Director: Rodney Archer
As if you thought you were obsessive with certain films, meet director Rodney Archer who has a strange obsession with the 1980 film The Shining. But when I say he is obsessed, that is actually an understatement. His documentary titled Room 237 attacks the conspiracy theories that lie within this film. Many believe that the director of The Shining, Stanley Kubrick, created this grotesque and creepy film well below the level of what he is capable of producing. The film is a series of flashbacks of the film, scenes from other films, and voiceover interviews to help explain conspiracy theories involving government conspiracy, genocide, and history, with many pictures of Indians and other things that I am slightly confused about.
On a scale from 1-10, 1 being ultra mainstream and 10 being ultra indie, I would rate this film a 9. This 9 does not represent that same emotional pull and amazing story line that many ultra indie films exude. I rate this film a 9 because I think it is so far away from the mainstream viewer’s interest. I think cinematically, this film was very creative in using the voiceover interviews and using shots from all sorts of films to give humor to this review of such a dark film. You should know that the director referred to himself through shots of Tom Cruise, but unfortunately, looked nothing like him in person. Room 237 does however, give great criticism about a director who is so praised, but when his poor directing skills are pointed out within this film, we question if those things were on purpose or if Stanley Kubrick really had no clue. The ability to include such arguments and criticism is something that I think many ultra indie films are known for, which makes this film worth seeing if you are looking to pull apart every detail of The Shining, frame by frame.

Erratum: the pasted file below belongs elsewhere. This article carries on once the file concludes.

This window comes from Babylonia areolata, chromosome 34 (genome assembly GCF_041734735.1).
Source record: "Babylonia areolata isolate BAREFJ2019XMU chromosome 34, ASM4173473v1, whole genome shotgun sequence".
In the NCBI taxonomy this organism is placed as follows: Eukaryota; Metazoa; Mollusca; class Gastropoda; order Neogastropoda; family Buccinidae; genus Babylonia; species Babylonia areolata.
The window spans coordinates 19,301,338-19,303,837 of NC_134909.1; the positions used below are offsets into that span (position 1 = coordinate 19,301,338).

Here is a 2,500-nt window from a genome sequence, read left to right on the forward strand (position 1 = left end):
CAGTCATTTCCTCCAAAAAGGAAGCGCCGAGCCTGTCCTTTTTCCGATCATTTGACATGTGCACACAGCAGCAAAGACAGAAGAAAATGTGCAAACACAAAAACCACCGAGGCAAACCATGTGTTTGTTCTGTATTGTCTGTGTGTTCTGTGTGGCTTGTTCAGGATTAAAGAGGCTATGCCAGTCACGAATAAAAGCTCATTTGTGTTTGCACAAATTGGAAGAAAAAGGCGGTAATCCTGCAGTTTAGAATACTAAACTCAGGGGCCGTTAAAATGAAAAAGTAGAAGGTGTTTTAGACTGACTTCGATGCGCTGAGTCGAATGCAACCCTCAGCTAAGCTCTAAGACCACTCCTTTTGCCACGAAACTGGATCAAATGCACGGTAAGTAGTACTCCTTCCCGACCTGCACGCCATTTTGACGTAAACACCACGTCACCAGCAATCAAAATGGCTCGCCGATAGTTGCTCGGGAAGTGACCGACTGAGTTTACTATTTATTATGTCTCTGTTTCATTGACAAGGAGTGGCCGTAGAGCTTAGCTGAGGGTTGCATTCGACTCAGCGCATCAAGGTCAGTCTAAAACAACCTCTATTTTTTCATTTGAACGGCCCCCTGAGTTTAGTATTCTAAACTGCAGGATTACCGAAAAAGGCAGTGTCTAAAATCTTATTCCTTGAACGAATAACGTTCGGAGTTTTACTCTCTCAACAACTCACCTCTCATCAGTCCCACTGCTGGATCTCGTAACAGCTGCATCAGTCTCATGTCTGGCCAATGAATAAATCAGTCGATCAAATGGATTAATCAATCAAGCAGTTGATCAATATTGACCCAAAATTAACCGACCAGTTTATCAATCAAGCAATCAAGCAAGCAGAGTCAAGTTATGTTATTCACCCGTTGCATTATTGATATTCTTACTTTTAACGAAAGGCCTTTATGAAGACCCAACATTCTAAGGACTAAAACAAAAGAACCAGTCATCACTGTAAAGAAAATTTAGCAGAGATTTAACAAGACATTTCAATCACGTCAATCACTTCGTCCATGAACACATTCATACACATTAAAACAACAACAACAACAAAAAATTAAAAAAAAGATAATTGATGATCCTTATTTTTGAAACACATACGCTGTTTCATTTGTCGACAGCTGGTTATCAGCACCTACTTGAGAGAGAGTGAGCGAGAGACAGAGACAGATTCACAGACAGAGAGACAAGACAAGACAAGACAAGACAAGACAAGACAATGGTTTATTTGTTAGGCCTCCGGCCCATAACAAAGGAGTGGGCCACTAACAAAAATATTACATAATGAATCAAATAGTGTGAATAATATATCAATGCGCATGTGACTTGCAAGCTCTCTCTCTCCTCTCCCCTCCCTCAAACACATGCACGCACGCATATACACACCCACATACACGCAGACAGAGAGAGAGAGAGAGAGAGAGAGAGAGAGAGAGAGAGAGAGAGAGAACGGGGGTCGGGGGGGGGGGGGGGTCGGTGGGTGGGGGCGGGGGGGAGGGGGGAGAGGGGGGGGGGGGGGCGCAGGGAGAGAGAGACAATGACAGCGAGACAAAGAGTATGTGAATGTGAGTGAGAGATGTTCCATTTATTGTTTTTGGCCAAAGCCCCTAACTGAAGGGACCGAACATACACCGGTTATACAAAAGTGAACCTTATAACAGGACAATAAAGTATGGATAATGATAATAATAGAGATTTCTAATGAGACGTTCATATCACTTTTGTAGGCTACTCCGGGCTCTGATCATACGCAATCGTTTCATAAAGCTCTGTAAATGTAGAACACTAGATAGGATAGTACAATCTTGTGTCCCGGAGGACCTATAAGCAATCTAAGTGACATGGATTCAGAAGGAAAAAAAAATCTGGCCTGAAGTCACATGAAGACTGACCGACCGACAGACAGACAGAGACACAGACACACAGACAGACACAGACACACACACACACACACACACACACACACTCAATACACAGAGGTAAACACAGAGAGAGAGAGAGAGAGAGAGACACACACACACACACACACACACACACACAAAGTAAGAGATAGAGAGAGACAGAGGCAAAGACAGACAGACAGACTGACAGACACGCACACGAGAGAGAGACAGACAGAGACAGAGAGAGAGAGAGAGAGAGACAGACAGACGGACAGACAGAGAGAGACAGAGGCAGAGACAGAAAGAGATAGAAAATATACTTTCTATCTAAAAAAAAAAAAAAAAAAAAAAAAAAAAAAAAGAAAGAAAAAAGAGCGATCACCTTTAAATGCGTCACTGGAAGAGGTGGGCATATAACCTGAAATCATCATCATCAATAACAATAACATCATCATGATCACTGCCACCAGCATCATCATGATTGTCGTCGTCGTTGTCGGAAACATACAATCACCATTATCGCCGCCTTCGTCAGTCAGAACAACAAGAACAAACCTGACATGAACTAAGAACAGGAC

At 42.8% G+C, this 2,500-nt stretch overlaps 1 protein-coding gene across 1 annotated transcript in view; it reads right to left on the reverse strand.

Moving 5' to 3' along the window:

This documentary challenges the mythical quality relating to history, the government, and good quality directing I would say. I actually found many of the connections between The Shining and history quite comedic, especially when one of the voiceovers made brief connections to pictures on the walls of the way the carpet is designed. The director backs the audience into these conspiracy theories, but since we never hear from Kubrick himself, we are left debating if whether or not any of these are actually true, which is another plus to the creativeness of this ultra indie documentary.
Overall, this documentary will leave you questioning everything you saw in The Shining, but let me say, that you too must be very obsessed with this film to sit through all 104 minutes of analyzing frames down to the way the child plays with his toys. Truly creative and cinematically intriguing, Room 237 proved itself in the New Frontier section of Sundance Film Festival 2012.